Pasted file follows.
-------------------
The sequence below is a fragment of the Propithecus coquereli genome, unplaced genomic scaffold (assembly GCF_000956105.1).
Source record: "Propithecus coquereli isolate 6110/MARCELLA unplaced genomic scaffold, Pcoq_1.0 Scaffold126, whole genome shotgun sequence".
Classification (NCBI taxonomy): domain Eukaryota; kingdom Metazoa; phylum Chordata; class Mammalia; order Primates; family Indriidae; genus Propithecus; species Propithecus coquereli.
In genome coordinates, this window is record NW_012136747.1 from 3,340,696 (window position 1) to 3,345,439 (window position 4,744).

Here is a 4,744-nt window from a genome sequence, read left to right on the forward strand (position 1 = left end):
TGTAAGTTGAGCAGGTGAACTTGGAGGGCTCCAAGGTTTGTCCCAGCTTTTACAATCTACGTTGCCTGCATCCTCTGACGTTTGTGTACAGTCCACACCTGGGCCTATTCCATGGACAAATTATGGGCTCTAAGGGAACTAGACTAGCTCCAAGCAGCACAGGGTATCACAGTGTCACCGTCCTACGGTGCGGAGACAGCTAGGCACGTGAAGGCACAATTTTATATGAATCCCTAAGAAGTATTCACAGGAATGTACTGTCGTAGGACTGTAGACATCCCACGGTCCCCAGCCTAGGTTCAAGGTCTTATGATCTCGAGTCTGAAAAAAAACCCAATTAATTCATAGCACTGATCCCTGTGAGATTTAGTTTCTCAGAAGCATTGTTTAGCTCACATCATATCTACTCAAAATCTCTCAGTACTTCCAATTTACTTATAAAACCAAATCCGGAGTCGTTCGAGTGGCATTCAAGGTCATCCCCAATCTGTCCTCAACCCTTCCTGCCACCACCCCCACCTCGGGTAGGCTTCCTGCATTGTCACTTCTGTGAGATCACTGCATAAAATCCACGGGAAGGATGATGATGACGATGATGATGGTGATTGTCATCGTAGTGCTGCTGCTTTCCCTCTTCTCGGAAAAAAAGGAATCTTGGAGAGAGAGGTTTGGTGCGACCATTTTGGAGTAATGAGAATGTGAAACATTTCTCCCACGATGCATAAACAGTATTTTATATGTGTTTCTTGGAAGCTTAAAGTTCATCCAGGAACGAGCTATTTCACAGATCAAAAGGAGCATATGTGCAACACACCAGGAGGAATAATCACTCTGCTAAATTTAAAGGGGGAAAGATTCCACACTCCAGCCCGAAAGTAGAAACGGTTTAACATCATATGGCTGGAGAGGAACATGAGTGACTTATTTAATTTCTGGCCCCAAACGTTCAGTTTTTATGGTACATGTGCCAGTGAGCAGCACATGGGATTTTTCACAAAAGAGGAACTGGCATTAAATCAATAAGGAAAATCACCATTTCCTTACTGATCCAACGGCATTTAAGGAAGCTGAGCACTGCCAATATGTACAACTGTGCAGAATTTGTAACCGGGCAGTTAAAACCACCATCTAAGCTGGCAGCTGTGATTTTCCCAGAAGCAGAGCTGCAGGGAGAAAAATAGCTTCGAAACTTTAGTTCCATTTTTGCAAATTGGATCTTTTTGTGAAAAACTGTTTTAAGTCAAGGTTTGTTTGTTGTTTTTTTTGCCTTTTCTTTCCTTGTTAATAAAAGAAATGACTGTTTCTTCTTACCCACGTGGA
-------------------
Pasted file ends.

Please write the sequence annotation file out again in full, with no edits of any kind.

The sequence below is a fragment of the Propithecus coquereli genome, unplaced genomic scaffold (assembly GCF_000956105.1).
Source record: "Propithecus coquereli isolate 6110/MARCELLA unplaced genomic scaffold, Pcoq_1.0 Scaffold126, whole genome shotgun sequence".
Classification (NCBI taxonomy): domain Eukaryota; kingdom Metazoa; phylum Chordata; class Mammalia; order Primates; family Indriidae; genus Propithecus; species Propithecus coquereli.
In genome coordinates, this window is record NW_012136747.1 from 3,340,696 (window position 1) to 3,345,439 (window position 4,744).

Here is a 4,744-nt window from a genome sequence, read left to right on the forward strand (position 1 = left end):
TGTAAGTTGAGCAGGTGAACTTGGAGGGCTCCAAGGTTTGTCCCAGCTTTTACAATCTACGTTGCCTGCATCCTCTGACGTTTGTGTACAGTCCACACCTGGGCCTATTCCATGGACAAATTATGGGCTCTAAGGGAACTAGACTAGCTCCAAGCAGCACAGGGTATCACAGTGTCACCGTCCTACGGTGCGGAGACAGCTAGGCACGTGAAGGCACAATTTTATATGAATCCCTAAGAAGTATTCACAGGAATGTACTGTCGTAGGACTGTAGACATCCCACGGTCCCCAGCCTAGGTTCAAGGTCTTATGATCTCGAGTCTGAAAAAAAACCCAATTAATTCATAGCACTGATCCCTGTGAGATTTAGTTTCTCAGAAGCATTGTTTAGCTCACATCATATCTACTCAAAATCTCTCAGTACTTCCAATTTACTTATAAAACCAAATCCGGAGTCGTTCGAGTGGCATTCAAGGTCATCCCCAATCTGTCCTCAACCCTTCCTGCCACCACCCCCACCTCGGGTAGGCTTCCTGCATTGTCACTTCTGTGAGATCACTGCATAAAATCCACGGGAAGGATGATGATGACGATGATGATGGTGATTGTCATCGTAGTGCTGCTGCTTTCCCTCTTCTCGGAAAAAAAGGAATCTTGGAGAGAGAGGTTTGGTGCGACCATTTTGGAGTAATGAGAATGTGAAACATTTCTCCCACGATGCATAAACAGTATTTTATATGTGTTTCTTGGAAGCTTAAAGTTCATCCAGGAACGAGCTATTTCACAGATCAAAAGGAGCATATGTGCAACACACCAGGAGGAATAATCACTCTGCTAAATTTAAAGGGGGAAAGATTCCACACTCCAGCCCGAAAGTAGAAACGGTTTAACATCATATGGCTGGAGAGGAACATGAGTGACTTATTTAATTTCTGGCCCCAAACGTTCAGTTTTTATGGTACATGTGCCAGTGAGCAGCACATGGGATTTTTCACAAAAGAGGAACTGGCATTAAATCAATAAGGAAAATCACCATTTCCTTACTGATCCAACGGCATTTAAGGAAGCTGAGCACTGCCAATATGTACAACTGTGCAGAATTTGTAACCGGGCAGTTAAAACCACCATCTAAGCTGGCAGCTGTGATTTTCCCAGAAGCAGAGCTGCAGGGAGAAAAATAGCTTCGAAACTTTAGTTCCATTTTTGCAAATTGGATCTTTTTGTGAAAAACTGTTTTAAGTCAAGGTTTGTTTGTTGTTTTTTTTGCCTTTTCTTTCCTTGTTAATAAAAGAAATGACTGTTTCTTCTTACCCACGTGGA